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Untreated PTSD in Veterans Hurts the Whole Family

By: Samantha Serido
Research Assistant, HHP UK

While the detriments of PTSD on Veterans are well-documented, a growing amount of research
suggests untreated PTSD impacts a Veteran’s entire family. The consequences of a veteran’s PTSD are multi-faceted and complex, with spouses and children experiencing adversity in various forms as a result.


Spouses report feeling charged with “running interference.” This interference includes constant
vigilance for loud noises in the household or surrounding area and hastening to stop the noise
before it can trigger a negative response in the Veteran. As a result, spouses also begin to feel
hypersensitive to sound.

Veteran spouses’ sensitivity to commotion carries over into their relationship, as they are liable
to be on the receiving end of hyperreactivity in their partners. Veterans with untreated PTSD may
struggle with a short temper, and spouses have reported feeling on edge around their partners, some
expressing direct awareness that an outburst from their partner can erupt at any moment.

Long-term, spouses of traumatized veterans experience negative impacts that are nearly identical to what the Veterans themselves experience. A longitudinal study, following Veteran spouses’ lives over the course of 12 years, found these individuals experienced poorer health overall, greater mental burden, and deteriorated well-being overall.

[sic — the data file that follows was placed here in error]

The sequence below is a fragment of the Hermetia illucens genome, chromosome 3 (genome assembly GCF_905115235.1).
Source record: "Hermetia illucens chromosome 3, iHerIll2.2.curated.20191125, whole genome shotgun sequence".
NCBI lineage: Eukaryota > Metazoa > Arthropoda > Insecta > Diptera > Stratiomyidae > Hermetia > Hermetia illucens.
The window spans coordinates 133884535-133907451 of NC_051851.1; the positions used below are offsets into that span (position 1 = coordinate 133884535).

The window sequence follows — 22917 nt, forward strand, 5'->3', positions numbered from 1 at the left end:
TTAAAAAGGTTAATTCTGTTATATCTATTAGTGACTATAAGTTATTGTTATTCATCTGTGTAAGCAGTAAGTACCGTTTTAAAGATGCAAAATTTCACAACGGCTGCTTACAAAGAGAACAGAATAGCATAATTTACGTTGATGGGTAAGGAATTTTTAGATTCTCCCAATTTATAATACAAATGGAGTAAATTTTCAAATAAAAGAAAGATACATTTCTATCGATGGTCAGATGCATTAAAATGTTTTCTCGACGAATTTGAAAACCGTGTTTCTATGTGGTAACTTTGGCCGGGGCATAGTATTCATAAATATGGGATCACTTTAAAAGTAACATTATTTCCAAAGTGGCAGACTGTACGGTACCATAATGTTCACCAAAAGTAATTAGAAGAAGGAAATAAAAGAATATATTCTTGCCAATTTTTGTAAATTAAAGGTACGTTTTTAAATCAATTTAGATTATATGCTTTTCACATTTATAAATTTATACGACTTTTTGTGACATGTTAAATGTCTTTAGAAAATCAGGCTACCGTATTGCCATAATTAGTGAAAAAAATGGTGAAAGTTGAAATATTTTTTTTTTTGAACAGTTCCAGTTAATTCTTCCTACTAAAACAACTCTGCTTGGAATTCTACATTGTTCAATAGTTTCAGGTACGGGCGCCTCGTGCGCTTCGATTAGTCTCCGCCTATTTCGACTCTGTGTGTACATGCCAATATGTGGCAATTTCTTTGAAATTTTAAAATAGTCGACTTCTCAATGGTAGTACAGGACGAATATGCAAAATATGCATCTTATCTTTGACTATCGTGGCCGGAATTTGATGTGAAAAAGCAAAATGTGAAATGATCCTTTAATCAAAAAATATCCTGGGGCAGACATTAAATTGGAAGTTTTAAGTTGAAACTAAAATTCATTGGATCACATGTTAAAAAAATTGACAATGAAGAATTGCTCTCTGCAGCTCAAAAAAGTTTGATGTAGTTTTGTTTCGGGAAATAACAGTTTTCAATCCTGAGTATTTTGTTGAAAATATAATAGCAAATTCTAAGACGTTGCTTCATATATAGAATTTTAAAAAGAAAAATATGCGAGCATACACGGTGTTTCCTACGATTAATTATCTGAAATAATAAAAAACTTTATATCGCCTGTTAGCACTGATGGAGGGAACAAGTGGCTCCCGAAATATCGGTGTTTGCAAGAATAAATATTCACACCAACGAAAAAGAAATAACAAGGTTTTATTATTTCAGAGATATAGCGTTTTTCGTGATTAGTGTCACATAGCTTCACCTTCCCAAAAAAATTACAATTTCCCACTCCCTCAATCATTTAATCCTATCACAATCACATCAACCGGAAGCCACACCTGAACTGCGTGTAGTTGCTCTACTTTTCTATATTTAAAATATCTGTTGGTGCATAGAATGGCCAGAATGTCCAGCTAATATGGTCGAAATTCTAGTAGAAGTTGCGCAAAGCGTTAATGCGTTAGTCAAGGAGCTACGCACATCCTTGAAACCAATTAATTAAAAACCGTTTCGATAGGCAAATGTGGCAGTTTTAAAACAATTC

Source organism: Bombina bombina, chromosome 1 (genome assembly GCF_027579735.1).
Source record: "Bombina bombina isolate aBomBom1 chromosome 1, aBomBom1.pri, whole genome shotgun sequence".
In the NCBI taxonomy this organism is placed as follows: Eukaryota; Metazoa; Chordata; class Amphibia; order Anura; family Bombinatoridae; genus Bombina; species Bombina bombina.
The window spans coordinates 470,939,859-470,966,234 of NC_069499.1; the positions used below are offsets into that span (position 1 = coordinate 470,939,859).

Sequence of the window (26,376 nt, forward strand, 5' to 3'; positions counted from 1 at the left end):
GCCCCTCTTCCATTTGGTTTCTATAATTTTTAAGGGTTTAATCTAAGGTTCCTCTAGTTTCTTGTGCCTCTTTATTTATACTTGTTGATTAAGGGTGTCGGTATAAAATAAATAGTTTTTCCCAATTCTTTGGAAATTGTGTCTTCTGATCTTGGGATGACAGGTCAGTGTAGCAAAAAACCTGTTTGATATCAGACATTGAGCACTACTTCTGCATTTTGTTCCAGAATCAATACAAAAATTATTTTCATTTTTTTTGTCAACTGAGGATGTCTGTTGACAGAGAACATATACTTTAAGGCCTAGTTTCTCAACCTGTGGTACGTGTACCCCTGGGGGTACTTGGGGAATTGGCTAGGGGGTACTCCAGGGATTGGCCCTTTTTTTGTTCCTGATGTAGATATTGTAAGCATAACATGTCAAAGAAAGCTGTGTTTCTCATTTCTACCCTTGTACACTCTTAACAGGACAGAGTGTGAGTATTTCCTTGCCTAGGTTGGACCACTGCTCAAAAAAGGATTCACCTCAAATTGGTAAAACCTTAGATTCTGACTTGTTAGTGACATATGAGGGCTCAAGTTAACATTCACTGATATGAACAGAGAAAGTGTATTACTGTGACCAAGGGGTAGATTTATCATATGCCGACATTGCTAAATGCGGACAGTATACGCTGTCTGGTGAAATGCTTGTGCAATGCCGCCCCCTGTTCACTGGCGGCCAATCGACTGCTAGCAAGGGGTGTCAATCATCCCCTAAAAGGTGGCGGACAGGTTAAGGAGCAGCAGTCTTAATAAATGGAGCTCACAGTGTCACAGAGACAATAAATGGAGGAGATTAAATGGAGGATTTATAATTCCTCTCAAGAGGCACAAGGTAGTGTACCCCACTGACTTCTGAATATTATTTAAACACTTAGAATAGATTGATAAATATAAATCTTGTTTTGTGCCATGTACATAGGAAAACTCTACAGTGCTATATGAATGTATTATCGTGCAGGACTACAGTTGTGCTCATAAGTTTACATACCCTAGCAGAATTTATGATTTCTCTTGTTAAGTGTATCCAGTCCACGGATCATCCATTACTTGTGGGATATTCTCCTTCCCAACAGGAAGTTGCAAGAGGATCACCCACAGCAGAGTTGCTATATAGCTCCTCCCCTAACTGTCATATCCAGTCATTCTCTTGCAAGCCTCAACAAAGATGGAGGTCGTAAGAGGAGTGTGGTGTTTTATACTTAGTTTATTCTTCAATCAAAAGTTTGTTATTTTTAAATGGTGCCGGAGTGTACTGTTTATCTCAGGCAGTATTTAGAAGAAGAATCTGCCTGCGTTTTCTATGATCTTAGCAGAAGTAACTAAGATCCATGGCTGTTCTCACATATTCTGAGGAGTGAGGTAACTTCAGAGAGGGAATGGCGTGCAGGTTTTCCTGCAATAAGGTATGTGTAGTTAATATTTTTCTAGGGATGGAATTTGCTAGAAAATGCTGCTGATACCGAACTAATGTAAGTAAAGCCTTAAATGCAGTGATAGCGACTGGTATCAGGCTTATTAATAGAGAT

A consequence felt by the entire family of a Veteran suffering from PTSD is that Veterans experience a loss in ability to connect and enjoy closeness. Untreated PTSD causes its sufferers to feel as if they cannot share their internal trials with those in their lives. It is not uncommon for those with PTSD to sit down for dinner and come up blank for anything they feel comfortable sharing about themselves and their daily life. Similarly, PTSD victims can also experience difficulty feeling and expressing joy. They might find themselves sinking further into detachment, with children and spouses looking on and missing their loved one.

It is imperative to note that the degree to which Veteran PTSD affects families has yet to be fully comprehended. Some researchers suggest that family members, and spouses in particular, are vulnerable to suffering from Secondary Trauma – PTSD symptoms experienced simply by living in close proximity to someone who has undergone a traumatic event. Yet, others have described a more complex issue at play. Their findings suggest that the negative experiences of Veteran spouses are unique and require different solutions, such as group work rather than exposure therapy.

Regardless of variation in research results, it’s obvious that Veteran family members and the
Veterans themselves require better support. Delivering effective treatment for Veterans inflicted
with PTSD improves the life of not only one individual greatly deserving of peace but also impacts
those closest to them.

Heroic Hearts Project works to provide real and long-lasting relief to Veterans who have too long
been left hopeless by a dearth of options that actually offer solution. What’s more, HHP’s program, The Hope Project, works directly with Veteran spouses and caregivers to help alleviate the distress experienced by Veterans’ loved ones and promote family healing.

Psychedelic-assisted therapy for both Veterans and their spouses via Heroic Hearts Project shows great promise for Veterans and their families. It is more than evident that we have the tools to offer peace to entire homes today, and that this relief is direly needed.